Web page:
The mere-exposure effect is a psychological phenomenon by which people tend to develop a preference for things merely because they are familiar with them. In social psychology, this effect is sometimes called the familiarity principle. The effect has been demonstrated with many kinds of things, including words, Chinese characters, paintings, pictures of faces, geometric figures, and sounds. In studies of interpersonal attraction, the more often a person is seen by someone, the more pleasing and likeable that person appears to be.
The earliest known research on the effect was conducted by Gustav Fechner in 1876. Edward B. Titchener also documented the effect and described the "glow of warmth" felt in the presence of something that is familiar. However, Titchener's hypothesis was thrown out once tested and results showed that the enhancement of preferences for objects did not depend on the individual's subjective impressions of how familiar the objects were. The rejection of Titchener's hypothesis spurred further research and the development of current theory.
The scholar who is best known for developing the mere-exposure effect is Robert Zajonc. Before conducting his research, he observed that exposure to a novel stimulus initially elicits a fear/avoidance response by all organisms. Each repeated exposure to the novel stimulus causes less fear and more of an approach tactic by the observing organism. After repeated exposure, the observing organism will begin to react fondly to the once novel stimulus. This observation led to the research and development of the mere-exposure effect.
In the 1960s, a series of laboratory experiments by Robert Zajonc demonstrated that simply exposing subjects to a familiar stimulus led them to rate it more positively than other, similar stimuli which had not been presented. In the beginning of his research, Zajonc looked at language and the frequency of words used. He found that overall positive words received more usage than their negative counterparts.
One experiment that was conducted to test the mere-exposure effect used fertile chicken eggs for the test subjects. Tones of two different frequencies were played to different groups of chicks while they were still unhatched. Once hatched, each tone was played to both groups of chicks. Each set of chicks consistently chose the tone prenatally played to it. Zajonc tested the mere-exposure effect by using meaningless Chinese characters on two groups of individuals. The individuals were then told that these symbols represented adjectives and were asked to rate whether the symbols held positive or negative connotations. The symbols that had been previously seen by the test subjects were consistently rated more positively than those unseen. After this experiment, the group with repeated exposure to certain characters reported being in better moods and felt more positive than those who did not receive repeated exposure.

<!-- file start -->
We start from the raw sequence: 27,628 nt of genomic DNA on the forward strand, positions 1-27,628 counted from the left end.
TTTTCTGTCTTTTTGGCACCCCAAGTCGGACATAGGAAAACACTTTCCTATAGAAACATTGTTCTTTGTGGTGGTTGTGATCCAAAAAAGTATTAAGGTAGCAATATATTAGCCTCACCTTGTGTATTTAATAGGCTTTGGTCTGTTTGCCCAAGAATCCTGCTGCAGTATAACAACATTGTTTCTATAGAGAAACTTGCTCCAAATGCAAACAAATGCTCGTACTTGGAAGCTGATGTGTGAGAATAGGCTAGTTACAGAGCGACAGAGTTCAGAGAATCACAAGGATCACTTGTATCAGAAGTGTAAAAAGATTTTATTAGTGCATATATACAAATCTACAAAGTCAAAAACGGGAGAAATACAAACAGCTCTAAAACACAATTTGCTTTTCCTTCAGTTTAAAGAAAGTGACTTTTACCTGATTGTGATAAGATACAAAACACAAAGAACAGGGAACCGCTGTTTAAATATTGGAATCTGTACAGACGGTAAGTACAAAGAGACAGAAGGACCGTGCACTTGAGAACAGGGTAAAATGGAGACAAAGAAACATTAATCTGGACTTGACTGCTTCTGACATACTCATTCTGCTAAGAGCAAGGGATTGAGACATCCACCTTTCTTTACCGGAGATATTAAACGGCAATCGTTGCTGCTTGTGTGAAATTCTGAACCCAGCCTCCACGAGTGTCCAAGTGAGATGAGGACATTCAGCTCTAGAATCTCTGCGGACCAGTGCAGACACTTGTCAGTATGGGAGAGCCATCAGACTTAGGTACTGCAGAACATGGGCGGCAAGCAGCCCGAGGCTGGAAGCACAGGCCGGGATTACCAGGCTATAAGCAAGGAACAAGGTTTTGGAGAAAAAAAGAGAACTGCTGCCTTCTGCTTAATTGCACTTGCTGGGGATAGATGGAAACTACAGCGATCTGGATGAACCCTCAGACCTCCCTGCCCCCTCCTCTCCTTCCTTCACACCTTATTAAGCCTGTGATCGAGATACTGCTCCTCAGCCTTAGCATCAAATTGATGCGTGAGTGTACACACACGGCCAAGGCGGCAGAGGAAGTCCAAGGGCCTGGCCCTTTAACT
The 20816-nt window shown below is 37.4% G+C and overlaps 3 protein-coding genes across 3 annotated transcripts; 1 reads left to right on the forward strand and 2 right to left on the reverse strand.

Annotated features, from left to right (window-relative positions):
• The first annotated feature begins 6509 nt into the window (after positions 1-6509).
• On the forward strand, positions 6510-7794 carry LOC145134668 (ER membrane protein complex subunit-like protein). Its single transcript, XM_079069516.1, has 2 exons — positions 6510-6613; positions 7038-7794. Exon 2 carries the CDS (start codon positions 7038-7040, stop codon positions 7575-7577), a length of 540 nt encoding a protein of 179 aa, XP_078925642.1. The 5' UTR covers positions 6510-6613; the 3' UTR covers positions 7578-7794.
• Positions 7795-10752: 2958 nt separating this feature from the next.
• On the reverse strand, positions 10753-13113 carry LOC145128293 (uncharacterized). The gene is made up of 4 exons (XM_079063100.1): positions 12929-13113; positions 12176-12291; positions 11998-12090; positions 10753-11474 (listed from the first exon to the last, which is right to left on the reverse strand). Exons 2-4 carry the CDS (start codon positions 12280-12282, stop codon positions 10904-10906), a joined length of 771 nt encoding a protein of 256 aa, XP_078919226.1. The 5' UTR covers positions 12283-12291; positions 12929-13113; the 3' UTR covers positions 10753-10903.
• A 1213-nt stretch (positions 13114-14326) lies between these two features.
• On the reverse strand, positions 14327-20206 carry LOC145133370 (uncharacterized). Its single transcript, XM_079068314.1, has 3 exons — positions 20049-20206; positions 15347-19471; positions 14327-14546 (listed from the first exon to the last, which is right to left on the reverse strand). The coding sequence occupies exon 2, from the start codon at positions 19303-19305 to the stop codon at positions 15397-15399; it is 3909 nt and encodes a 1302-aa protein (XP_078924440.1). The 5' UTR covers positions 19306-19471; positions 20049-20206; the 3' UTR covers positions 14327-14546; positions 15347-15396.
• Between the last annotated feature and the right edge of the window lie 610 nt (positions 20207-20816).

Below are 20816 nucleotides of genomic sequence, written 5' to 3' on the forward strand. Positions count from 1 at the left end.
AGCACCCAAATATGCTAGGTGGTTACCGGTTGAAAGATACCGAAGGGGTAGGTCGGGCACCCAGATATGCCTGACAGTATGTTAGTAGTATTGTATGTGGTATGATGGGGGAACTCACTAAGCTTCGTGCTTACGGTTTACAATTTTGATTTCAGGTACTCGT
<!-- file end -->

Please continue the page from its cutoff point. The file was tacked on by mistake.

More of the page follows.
In one variation, subjects were shown an image on a tachistoscope for a very brief duration that could not be perceived consciously. This subliminal exposure produced the same effect, though it is important to note that subliminal effects are unlikely to occur without controlled laboratory conditions.
According to Zajonc, the mere-exposure effect is capable of taking place without conscious cognition, and that "preferences need no inferences". This statement by Zajonc has spurred much research in the relationship between cognition and affect. Zajonc explains that if preferences (or attitudes) were merely based upon information units with affect attached to them, then persuasion would be fairly simple. He argues that this is not the case: such simple persuasion tactics have failed miserably. Zajonc states that affective responses to stimuli happen much more quickly than cognitive responses, and that these responses are often made with much more confidence. He states that thought (cognition) and feeling (affect) are distinct, and that cognitions are not free from affect, nor is affect free of cognition. Zajonc states, "...the form of experience that we came to call feeling accompanies all cognitions, that it arises early in the process of registration and retrieval, albeit weakly and vaguely, and that it derives from a parallel, separate, and partly independent system in the organism."
In regards to the mere-exposure effect and decision making, Zajonc states that there has been no empirical proof that cognition precedes any form of decision making. While this is a common assumption, Zajonc argues that the opposite is more likely: decisions are made with little to no cognitive process. He equates deciding upon something with liking it, meaning that more often we cognize reasons to rationalize a decision instead of deciding upon it. Being that as it may, once we have decided that we 'like' something it is very difficult to sway that opinion. We are experts on ourselves, we know what we like, whether or not we have made cognitions to back it up.
Charles Goetzinger conducted an experiment using the mere-exposure effect on his class at Oregon State University. Goetzinger had a student come to class in a large black bag with only his feet visible. The black bag sat on a table in the back of the classroom. Goetzinger's experiment was to observe if the students would treat the black bag in accordance to Zajonc's mere-exposure effect. His hypothesis was confirmed. The students in the class first treated the black bag with hostility, which over time turned into curiosity, and eventually friendship. This experiment confirms Zajonc's mere-exposure effect, by simply presenting the black bag over and over again to the students their attitudes were changed, or as Zajonc states "mere repeated exposure of the individual to a stimulus is a sufficient condition for the enhancement of his attitude toward it".